As of Tuesday afternoon, five Republican senators — enough to block a procedural motion to move forward with the bill — said they would oppose the motion barring changes to the plan. A Congressional Budget Office score on Monday estimated that the proposal would lead to 22 million more uninsured Americans by 2026, only complicating matters for moderate GOP senators on the fence.
After the White House meeting, McConnell told reporters, “either Republicans will agree and change the status quo, or the markets will continue to collapse and we’ll have to sit down with Senator Schumer.” The Senate majority leader said he suspects the Republicans would not be able to get the reforms they want if they have to negotiate with the Democrats.
Trump tweeted Tuesday evening that the Republicans are working hard without support from the other side of the aisle.
Collins said Monday night she would vote “no” on the motion to proceed, tweeting that the Senate bill does not “fix the flaws” of Obamacare. She joined Sen. Dean Heller, a vulnerable Nevada Republican who previously said he would vote against advancing the bill as written due to its rollback of Medicaid expansion.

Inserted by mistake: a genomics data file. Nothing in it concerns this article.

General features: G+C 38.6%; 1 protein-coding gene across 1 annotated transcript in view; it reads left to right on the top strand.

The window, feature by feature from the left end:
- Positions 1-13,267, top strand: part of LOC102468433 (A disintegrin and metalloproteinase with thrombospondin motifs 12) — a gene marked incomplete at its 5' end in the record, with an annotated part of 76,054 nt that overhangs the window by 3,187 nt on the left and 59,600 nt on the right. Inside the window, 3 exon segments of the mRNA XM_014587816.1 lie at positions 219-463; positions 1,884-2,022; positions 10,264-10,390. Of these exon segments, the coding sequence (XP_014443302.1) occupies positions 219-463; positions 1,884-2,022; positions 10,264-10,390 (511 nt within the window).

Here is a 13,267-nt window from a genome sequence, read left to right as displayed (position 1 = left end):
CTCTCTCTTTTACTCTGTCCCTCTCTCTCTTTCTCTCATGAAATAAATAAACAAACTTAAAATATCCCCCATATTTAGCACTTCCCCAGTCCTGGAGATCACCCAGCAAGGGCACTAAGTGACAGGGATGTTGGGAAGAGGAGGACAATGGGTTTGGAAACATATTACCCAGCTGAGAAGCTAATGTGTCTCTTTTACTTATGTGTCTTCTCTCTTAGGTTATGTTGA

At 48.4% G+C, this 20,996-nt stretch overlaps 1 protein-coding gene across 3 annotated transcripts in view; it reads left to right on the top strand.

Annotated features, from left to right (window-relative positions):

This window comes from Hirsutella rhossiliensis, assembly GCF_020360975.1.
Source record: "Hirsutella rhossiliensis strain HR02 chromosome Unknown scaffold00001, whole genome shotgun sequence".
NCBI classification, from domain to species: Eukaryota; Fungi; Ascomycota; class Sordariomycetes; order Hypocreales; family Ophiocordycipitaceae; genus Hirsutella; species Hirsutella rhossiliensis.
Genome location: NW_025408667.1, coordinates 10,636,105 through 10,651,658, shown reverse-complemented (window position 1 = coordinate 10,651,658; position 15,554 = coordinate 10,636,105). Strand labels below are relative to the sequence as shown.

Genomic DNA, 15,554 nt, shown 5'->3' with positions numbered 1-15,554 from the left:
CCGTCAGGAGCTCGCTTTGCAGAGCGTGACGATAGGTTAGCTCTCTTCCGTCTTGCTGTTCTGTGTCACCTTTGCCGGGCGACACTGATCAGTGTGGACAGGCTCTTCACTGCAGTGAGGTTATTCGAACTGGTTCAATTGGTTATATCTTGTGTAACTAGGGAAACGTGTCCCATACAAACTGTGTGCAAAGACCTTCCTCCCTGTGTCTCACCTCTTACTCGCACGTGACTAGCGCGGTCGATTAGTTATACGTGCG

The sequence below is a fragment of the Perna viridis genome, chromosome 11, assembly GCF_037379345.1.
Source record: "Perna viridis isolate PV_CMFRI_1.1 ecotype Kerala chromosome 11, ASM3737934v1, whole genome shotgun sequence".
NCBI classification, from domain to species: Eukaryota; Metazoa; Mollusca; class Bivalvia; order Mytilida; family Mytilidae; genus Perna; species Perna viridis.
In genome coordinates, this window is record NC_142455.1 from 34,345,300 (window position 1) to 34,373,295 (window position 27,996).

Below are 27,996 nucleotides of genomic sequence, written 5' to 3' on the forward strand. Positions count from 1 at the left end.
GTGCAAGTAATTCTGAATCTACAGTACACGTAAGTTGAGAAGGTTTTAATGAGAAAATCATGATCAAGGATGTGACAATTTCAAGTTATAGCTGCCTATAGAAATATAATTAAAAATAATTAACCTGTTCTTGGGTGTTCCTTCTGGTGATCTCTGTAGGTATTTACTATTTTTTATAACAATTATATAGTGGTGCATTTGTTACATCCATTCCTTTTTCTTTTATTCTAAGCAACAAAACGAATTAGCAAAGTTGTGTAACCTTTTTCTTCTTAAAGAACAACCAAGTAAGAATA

On the conservative side, Sens. Rand Paul of Kentucky and Ron Johnson of Wisconsin also said they would not back a motion to proceed this week for the bill as written. Sen. Mike Lee of Utah also said he would oppose the procedural move barring tweaks to the bill, according to The Associated Press.
Those senators and Ted Cruz of Texas were the first to publicly announce opposition to the current bill. They argue that the plan does not go far enough to repeal Obamacare.
After the vote was delayed, three Republican senators — Jerry Moran of Kansas, Rob Portman of Ohio and Shelley Moore Capito of West Virginia — announced opposition to the current bill. Portman and Capito were considered swing votes because their states have expanded Medicaid and are hotbeds in the U.S. opioid crisis.
The GOP could still win skeptical senators over with amendments. House Republicans did the same to gather more votes before the chamber narrowly passed its own Obamacare replacement last month. The House GOP had to pull a version of its bill from the floor in March.